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Previously, our group identified a novel amplicon at chromosome 9p24 in human esophageal and breast cancers, and cloned the novel gene, GASC1 (gene amplified in squamous cell carcinoma 1, also known as JMJD2C/KDM4C), from this amplicon. GASC1 is a histone demethylase involved in the deregulation of histone methylation in cancer cells. In the current study, we aimed to comprehensively characterize the genes in the 9p24 amplicon in human breast cancer. We performed extensive genomic analyses on a panel of cancer cell lines and narrowed the shortest region of overlap to approximately 2 Mb. Based on statistical analysis of copy number increase and overexpression, the 9p24 amplicon contains six candidate oncogenes. Among these, four genes (GASC1 UHRF2, KIAA1432 and C9orf123) are overexpressed only in the context of gene amplification while two genes (ERMP1 and IL33) are overexpressed independent of the copy number increase. We then focused our studies on the UHRF2 gene, which has a potential involvement in both DNA methylation and histone modification. Knocking down UHRF2 expression inhibited the growth of breast cancer cells specifically with 9p24 amplification. Conversely, ectopic overexpression of UHRF2 in non-tumorigenic MCF10A cells promoted cell proliferation. Furthermore, we demonstrated that UHRF2 has the ability to suppress the expression of key cell-cycle inhibitors, such as p16INK4a, p21Waf1/Cip1 and p27Kip1. Taken together, our studies support the notion that the 9p24 amplicon contains multiple oncogenes that may integrate genetic and epigenetic codes and have important roles in human tumorigenesis.
Cancer results from an accumulation of genetic and epigenetic aberrations. Genetic aberrations include chromosome number changes and translocations, gene amplifications, mutations and deletions (Vogelstein and Kinzler, 2004). Epigenetic abnormalities involve both altered patterns of histone modifications as well as losses or gains of specific DNA methylation (Esteller, 2007; Jones and Baylin, 2007). Genetic and epigenetic alterations in cancer cells interact directly and indirectly. For example, a genetic alteration in the gene encoding an ‘epigenetic regulator’ can lead to changes within the histone code and DNA methylation, which are subsequently involved in tumorigenesis in multiple tumor types. Identification and characterization of genetic and epigenetic aberrations, as well as their interconnections, will provide important insights into the pathogenesis of cancer.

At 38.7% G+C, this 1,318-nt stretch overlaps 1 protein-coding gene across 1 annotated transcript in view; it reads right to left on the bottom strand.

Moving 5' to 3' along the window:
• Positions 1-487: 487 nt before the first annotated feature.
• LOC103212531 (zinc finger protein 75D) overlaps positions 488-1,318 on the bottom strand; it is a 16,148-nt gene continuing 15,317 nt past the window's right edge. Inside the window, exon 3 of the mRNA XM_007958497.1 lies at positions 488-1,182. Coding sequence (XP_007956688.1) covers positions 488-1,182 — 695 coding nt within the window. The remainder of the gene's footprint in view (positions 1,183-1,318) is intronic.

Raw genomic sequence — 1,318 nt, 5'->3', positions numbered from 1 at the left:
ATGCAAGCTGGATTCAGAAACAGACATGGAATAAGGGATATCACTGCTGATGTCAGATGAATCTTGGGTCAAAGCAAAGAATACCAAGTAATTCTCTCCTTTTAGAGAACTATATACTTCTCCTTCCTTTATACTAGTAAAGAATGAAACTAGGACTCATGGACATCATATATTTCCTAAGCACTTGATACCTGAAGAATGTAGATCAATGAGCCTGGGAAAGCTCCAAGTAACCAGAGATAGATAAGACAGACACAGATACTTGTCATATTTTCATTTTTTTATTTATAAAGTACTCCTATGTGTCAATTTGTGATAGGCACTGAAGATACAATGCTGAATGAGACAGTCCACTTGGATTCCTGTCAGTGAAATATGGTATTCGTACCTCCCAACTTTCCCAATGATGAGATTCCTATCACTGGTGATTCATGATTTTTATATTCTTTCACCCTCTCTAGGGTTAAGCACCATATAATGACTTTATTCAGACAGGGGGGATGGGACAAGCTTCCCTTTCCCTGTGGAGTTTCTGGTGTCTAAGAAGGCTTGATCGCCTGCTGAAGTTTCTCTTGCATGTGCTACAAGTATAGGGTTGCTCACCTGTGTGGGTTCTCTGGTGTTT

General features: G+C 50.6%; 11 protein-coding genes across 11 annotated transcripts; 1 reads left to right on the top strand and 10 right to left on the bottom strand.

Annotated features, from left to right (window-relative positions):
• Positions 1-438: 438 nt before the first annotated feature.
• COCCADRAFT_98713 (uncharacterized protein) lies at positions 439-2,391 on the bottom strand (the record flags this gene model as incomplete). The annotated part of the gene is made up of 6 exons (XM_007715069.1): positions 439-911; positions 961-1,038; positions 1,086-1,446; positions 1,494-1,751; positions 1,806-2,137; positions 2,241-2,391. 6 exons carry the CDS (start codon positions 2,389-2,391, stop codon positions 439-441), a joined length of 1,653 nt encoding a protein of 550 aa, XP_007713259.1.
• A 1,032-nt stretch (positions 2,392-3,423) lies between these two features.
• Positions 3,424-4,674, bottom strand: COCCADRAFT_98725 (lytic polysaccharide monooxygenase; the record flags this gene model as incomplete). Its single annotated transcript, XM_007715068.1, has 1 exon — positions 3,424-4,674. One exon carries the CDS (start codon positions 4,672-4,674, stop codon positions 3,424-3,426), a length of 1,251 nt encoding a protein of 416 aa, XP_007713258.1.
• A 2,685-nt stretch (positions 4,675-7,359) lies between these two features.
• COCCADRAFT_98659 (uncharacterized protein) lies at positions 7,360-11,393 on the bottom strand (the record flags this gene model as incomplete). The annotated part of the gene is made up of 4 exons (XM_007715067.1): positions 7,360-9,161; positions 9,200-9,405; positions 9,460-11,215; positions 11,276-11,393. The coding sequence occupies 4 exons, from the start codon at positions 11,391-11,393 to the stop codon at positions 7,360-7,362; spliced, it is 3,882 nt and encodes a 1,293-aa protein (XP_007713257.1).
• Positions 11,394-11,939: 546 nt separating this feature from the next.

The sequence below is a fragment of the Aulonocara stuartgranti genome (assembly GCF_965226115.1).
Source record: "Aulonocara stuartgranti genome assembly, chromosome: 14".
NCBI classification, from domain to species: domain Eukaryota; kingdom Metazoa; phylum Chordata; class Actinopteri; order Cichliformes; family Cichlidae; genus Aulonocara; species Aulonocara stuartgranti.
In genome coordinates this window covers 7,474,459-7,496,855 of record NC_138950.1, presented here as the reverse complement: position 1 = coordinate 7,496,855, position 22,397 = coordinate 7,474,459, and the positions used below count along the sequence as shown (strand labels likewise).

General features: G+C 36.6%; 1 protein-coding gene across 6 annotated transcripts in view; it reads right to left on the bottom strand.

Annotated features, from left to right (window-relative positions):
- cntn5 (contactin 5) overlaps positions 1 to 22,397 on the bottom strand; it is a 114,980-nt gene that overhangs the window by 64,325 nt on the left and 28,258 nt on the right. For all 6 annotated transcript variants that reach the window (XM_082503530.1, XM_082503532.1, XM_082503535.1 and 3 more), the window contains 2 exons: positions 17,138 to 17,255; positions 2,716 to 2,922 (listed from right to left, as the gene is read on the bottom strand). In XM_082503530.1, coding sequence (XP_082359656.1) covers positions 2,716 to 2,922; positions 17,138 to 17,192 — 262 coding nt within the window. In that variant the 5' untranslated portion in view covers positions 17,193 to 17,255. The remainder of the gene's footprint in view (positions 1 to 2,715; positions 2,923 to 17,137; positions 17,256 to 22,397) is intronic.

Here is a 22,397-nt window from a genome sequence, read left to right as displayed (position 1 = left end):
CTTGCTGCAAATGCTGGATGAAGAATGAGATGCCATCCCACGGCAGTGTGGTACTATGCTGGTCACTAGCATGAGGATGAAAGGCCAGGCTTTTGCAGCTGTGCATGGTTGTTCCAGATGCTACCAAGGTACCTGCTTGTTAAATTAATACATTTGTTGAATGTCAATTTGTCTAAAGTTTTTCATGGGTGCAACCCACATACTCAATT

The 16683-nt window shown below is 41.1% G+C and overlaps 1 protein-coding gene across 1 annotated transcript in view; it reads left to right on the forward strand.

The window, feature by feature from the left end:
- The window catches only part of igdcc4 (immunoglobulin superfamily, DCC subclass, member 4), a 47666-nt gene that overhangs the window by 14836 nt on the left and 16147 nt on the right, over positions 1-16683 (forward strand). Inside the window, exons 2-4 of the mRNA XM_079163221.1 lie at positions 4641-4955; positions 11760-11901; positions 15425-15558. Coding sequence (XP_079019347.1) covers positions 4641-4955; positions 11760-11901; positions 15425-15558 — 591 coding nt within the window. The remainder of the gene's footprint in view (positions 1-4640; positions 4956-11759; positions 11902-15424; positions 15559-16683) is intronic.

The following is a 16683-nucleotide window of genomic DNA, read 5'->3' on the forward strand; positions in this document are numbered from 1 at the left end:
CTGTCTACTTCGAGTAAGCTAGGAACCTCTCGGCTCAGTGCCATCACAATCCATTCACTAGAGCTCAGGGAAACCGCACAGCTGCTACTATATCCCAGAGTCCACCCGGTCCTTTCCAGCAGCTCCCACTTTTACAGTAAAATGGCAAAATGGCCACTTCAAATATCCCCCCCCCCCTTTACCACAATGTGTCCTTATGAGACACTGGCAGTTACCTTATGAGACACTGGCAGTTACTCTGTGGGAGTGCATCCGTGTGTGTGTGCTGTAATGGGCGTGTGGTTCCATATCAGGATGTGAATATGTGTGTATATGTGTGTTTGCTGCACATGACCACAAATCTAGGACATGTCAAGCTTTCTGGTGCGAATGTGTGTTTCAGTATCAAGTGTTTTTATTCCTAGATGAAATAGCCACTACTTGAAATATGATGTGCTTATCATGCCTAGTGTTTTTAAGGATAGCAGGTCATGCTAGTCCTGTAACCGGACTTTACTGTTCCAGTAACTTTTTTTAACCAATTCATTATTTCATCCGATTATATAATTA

Gene amplification, which can affect gene expression by increasing gene dosage, is a well-known oncogene-activating mechanism (Albertson et al., 2003; Albertson, 2006). Canonical oncogenes, such as ERBB2, CCND1 and MYC, have previously been identified as amplification targets linked to the development, progression or metastasis of human cancers, including breast, prostate, lung and other cancers (Albertson et al., 2003; Vogelstein and Kinzler, 2004). Previously, mapping of the 9p24 amplicon in esophageal cancer cell lines led us to the positional cloning of the gene amplified in squamous cell carcinoma 1 (GASC1 also known as JMJD2C/KDM4C) gene. More recently, we identified GASC1 as one of the amplified genes at the 9p24 region in breast cancer, particularly in basal-like subtypes. Our in vitro assays demonstrated that GASC1 can induce transformed phenotypes when overexpressed in immortalized, non-transformed mammary epithelial MCF10A cells (Liu et al., 2009).
In the past, focal amplicons found in cancer specimens were considered to harbor a single driving oncogene, such as the ERBB2 oncogene in the 17q12 amplicon (Fukushige et al., 1986). However, recent extensive genomic analysis and functional studies provide evidence to suggest that common amplicons in cancer cells contain multiple oncogenes that can act independently or cooperatively in mediating neoplastic transformation. For example, we and several other laboratories have demonstrated that the 8p11-12 amplicon harbors several driving oncogenes with transforming function when the amplicon is present in breast cancers, particularly in luminal subtypes (Yang et al., 2004, 2006, 2010; Garcia et al., 2005; Gelsi-Boyer et al., 2005; Pole et al., 2006). In the current study, we aimed to comprehensively characterize the 9p24-amplified genes for potential roles in human breast cancer. Results obtained from our studies support the notion that the 9p24 amplicon contains multiple candidate genes, including GASC1 and ubiquitin-like with plant homeodomain and ring finger domains 2 (UHRF2), that may integrate genetic and epigenetic codes and thus have important roles in human tumorigenesis.
Previously, our group identified an amplicon at the 9p24 chromosomal region in human esophageal cancer and identified the novel oncogene GASC1 from this amplicon (Yang et al., 2000). Later studies showed a gain/amplification of the GASC1 region in 7 of 50 breast cancer cell lines, including HCC1954, Colo824, SUM-149, HCC70, HCC38, HCC2157 and MDA-MB-436 (Neve et al., 2006; Liu et al., 2009). To further demonstrate that the 9p24 region is amplified in various tumor specimens, we searched the recently published array CGH database in a collection of 3131 copy-number profiles across multiple cancer types (Beroukhim et al., 2010). Copy number increases at the 9p24 region mostly occurred in small-cell lung, breast and esophageal squamous cancers. In 243 breast cancer samples, approximately 15% contained 9p24 gains, and 4.53% of cases had high-level amplification based on Genomic Identification of significant Targets in Cancer (GISTIC) analysis (Supplementary Figure S1) (Beroukhim et al., 2010).